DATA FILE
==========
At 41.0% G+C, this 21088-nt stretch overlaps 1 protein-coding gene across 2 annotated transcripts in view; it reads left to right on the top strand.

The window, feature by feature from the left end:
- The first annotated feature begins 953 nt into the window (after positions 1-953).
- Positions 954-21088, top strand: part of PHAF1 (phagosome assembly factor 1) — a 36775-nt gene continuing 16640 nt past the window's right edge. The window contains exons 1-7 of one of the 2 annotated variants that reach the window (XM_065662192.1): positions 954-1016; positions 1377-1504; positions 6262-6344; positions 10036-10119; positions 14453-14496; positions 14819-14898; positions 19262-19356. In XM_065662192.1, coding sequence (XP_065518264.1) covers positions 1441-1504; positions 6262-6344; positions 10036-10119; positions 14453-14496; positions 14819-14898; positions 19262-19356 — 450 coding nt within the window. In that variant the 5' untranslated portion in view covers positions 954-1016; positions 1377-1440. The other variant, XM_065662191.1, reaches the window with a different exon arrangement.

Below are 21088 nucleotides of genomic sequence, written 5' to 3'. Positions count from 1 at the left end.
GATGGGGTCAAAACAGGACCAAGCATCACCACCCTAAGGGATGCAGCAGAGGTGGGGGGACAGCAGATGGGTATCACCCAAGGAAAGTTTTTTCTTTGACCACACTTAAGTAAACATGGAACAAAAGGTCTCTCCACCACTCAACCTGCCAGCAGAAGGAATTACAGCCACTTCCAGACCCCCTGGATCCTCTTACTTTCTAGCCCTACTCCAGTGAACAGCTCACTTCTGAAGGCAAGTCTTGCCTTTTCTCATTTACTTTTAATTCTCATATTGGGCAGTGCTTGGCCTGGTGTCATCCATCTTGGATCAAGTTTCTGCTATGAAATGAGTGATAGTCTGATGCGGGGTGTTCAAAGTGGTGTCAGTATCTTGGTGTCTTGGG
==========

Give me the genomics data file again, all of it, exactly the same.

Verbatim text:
At 41.0% G+C, this 21088-nt stretch overlaps 1 protein-coding gene across 2 annotated transcripts in view; it reads left to right on the top strand.

The window, feature by feature from the left end:
- The first annotated feature begins 953 nt into the window (after positions 1-953).
- Positions 954-21088, top strand: part of PHAF1 (phagosome assembly factor 1) — a 36775-nt gene continuing 16640 nt past the window's right edge. The window contains exons 1-7 of one of the 2 annotated variants that reach the window (XM_065662192.1): positions 954-1016; positions 1377-1504; positions 6262-6344; positions 10036-10119; positions 14453-14496; positions 14819-14898; positions 19262-19356. In XM_065662192.1, coding sequence (XP_065518264.1) covers positions 1441-1504; positions 6262-6344; positions 10036-10119; positions 14453-14496; positions 14819-14898; positions 19262-19356 — 450 coding nt within the window. In that variant the 5' untranslated portion in view covers positions 954-1016; positions 1377-1440. The other variant, XM_065662191.1, reaches the window with a different exon arrangement.

Below are 21088 nucleotides of genomic sequence, written 5' to 3'. Positions count from 1 at the left end.
GATGGGGTCAAAACAGGACCAAGCATCACCACCCTAAGGGATGCAGCAGAGGTGGGGGGACAGCAGATGGGTATCACCCAAGGAAAGTTTTTTCTTTGACCACACTTAAGTAAACATGGAACAAAAGGTCTCTCCACCACTCAACCTGCCAGCAGAAGGAATTACAGCCACTTCCAGACCCCCTGGATCCTCTTACTTTCTAGCCCTACTCCAGTGAACAGCTCACTTCTGAAGGCAAGTCTTGCCTTTTCTCATTTACTTTTAATTCTCATATTGGGCAGTGCTTGGCCTGGTGTCATCCATCTTGGATCAAGTTTCTGCTATGAAATGAGTGATAGTCTGATGCGGGGTGTTCAAAGTGGTGTCAGTATCTTGGTGTCTTGGG